Article Date: 10/1/2005

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GP Contact Lenses and Myopia Control: Where Are We Now?

BY JEFFREY J. WALLINE, OD, PHD

Early evidence indicated that GP lenses slowed myopia progression in young children, but previous studies failed to provide proper attention to many important confounding variables, such as high losses to follow up in the GP contact lens group, inadequate ocular parameter measurements and inclusion of subjects not expected to progress in myopia. Clinicians often told parents, "GP lenses may slow the progression of myopia for your child, but I'm not sure because a definitive study examining this question hasn't been performed."

Spherical GP Studies

Recently, a GP lens myopia control study concluded in Singapore. The study indicated that GP lenses don't affect myopia progression or ocular axial growth. However, a large proportion of the study's GP wearers were lost to follow up.

The Contact Lens and Myopia Progression Study conducted a run-in period so that only children who were able to adapt to GP contact lens wear could participate in the investigation. After successful completion of the run-in period, investigators randomly assigned children to wear GP or soft contact lenses for three years. At the conclusion of the study, all 116 children who enrolled were measured, eliminating the potential for bias due to losses to follow up. Soft contact lens wearers progressed –2.19 ± 0.89D and GP wearers progressed –1.56 ± 0.95D over three years (p < 0.001).

Although myopia progression was significantly slower for GP wearers than for soft lens wearers, the axial growth of the GP (+0.81 ± 0.51 mm) vs. soft lens wearers (+0.76 ± 0.44 mm) wasn't significantly different (p = 0.57). Approximately half of the treatment effect resulted from differences in changes of corneal curvature; the GP lens wearers' corneas steepened +0.62 ± 0.64D, compared to +0.88 ± 0.57D for the soft contact lens wearers (p = 0.01). The difference in refractive error change is therefore likely temporary and doesn't warrant fitting all children with GP contact lenses solely to slow myopia progression.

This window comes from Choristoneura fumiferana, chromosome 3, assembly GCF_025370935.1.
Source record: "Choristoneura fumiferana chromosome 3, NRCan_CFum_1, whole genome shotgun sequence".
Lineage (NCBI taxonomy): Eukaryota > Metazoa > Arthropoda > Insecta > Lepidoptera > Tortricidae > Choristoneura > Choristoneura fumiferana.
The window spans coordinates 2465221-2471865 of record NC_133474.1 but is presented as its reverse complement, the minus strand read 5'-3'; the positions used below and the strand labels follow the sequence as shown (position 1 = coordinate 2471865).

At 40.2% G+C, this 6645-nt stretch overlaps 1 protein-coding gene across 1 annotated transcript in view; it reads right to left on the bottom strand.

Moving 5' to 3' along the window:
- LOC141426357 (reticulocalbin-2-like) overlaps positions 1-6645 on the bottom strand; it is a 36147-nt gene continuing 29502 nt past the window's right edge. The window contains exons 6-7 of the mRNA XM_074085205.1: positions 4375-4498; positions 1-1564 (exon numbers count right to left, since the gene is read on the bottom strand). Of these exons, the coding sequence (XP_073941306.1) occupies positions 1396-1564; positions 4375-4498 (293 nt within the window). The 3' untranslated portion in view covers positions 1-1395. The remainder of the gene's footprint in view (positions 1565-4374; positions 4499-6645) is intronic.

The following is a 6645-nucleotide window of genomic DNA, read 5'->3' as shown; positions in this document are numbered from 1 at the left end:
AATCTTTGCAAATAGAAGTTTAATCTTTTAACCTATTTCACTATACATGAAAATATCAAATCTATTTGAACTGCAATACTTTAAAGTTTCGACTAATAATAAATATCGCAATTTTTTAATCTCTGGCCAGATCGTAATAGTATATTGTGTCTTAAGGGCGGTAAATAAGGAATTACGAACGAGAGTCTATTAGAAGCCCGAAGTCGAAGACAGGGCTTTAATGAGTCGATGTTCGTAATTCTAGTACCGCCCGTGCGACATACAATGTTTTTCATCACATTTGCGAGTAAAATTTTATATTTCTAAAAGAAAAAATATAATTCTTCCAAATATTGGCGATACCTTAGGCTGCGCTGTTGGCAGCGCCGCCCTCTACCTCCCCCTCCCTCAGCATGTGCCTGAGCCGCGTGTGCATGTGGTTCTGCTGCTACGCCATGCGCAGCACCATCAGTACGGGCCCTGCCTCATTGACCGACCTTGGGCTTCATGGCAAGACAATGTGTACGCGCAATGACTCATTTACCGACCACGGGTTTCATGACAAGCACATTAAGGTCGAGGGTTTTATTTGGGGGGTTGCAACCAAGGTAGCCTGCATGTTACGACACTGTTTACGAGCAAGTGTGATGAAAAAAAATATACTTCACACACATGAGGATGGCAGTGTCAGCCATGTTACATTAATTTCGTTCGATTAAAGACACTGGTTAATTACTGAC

Orthokeratology Studies

Corneal reshaping (orthokeratology) contact lenses have become more popular because of material innovations and designs that allow overnight wear and provide predictable treatment results. Three anecdotal studies provide evidence of myopia control with corneal reshaping contact lens wear, and one study used historical controls to show that axial growth slowed approximately 50 percent over a two-year period. Slowed axial growth indicates significant potential for permanent myopia control. The study suffers from limitations including non-standardized fitting protocol, a self-selected experimental group and a historical control group, so we can't extrapolate definitive conclusions from the data. Validation of this study using a randomized treatment design will provide much needed information regarding contact lens myopia control.

Where Are We Heading?

We can now tell our patients that spherical GP lenses provide health and vision benefits, but shouldn't be worn simply to slow the progression of myopia.

Regarding myopia control with corneal reshaping lenses, we can say what we once said about GP spherical lenses: "Corneal reshaping lenses may slow the progression of myopia for your child, but I'm not sure because a definitive study examining this question hasn't been performed."

Academic diligence has provided many answers that we can transmit to our patients, but many questions remain. With time we will know the answers to these questions as well.

Dr. Walline is a research scientist at the Ohio State University College of Optometry and he is the principal investigator of the Children's Overnight Orthokeratology Investigation.



Contact Lens Spectrum, Issue: October 2005